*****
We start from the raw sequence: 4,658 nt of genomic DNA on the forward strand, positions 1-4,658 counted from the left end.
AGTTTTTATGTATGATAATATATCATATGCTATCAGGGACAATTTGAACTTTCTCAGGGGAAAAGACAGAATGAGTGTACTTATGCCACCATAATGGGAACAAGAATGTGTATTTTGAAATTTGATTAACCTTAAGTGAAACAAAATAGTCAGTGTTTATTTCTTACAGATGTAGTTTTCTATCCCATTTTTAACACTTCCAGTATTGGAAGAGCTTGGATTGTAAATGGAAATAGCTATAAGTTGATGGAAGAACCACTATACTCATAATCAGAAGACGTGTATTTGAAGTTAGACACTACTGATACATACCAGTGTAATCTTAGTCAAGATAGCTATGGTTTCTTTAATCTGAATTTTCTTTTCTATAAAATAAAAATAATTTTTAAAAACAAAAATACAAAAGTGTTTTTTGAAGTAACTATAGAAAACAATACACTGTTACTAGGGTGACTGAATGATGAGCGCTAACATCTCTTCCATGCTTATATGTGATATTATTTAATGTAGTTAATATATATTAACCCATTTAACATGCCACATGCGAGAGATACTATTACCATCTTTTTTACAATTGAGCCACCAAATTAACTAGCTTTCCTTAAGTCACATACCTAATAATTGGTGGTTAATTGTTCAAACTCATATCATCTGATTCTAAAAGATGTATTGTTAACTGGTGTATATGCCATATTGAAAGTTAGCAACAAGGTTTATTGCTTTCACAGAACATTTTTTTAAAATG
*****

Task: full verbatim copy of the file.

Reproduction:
We start from the raw sequence: 4,658 nt of genomic DNA on the forward strand, positions 1-4,658 counted from the left end.
AGTTTTTATGTATGATAATATATCATATGCTATCAGGGACAATTTGAACTTTCTCAGGGGAAAAGACAGAATGAGTGTACTTATGCCACCATAATGGGAACAAGAATGTGTATTTTGAAATTTGATTAACCTTAAGTGAAACAAAATAGTCAGTGTTTATTTCTTACAGATGTAGTTTTCTATCCCATTTTTAACACTTCCAGTATTGGAAGAGCTTGGATTGTAAATGGAAATAGCTATAAGTTGATGGAAGAACCACTATACTCATAATCAGAAGACGTGTATTTGAAGTTAGACACTACTGATACATACCAGTGTAATCTTAGTCAAGATAGCTATGGTTTCTTTAATCTGAATTTTCTTTTCTATAAAATAAAAATAATTTTTAAAAACAAAAATACAAAAGTGTTTTTTGAAGTAACTATAGAAAACAATACACTGTTACTAGGGTGACTGAATGATGAGCGCTAACATCTCTTCCATGCTTATATGTGATATTATTTAATGTAGTTAATATATATTAACCCATTTAACATGCCACATGCGAGAGATACTATTACCATCTTTTTTACAATTGAGCCACCAAATTAACTAGCTTTCCTTAAGTCACATACCTAATAATTGGTGGTTAATTGTTCAAACTCATATCATCTGATTCTAAAAGATGTATTGTTAACTGGTGTATATGCCATATTGAAAGTTAGCAACAAGGTTTATTGCTTTCACAGAACATTTTTTTAAAATG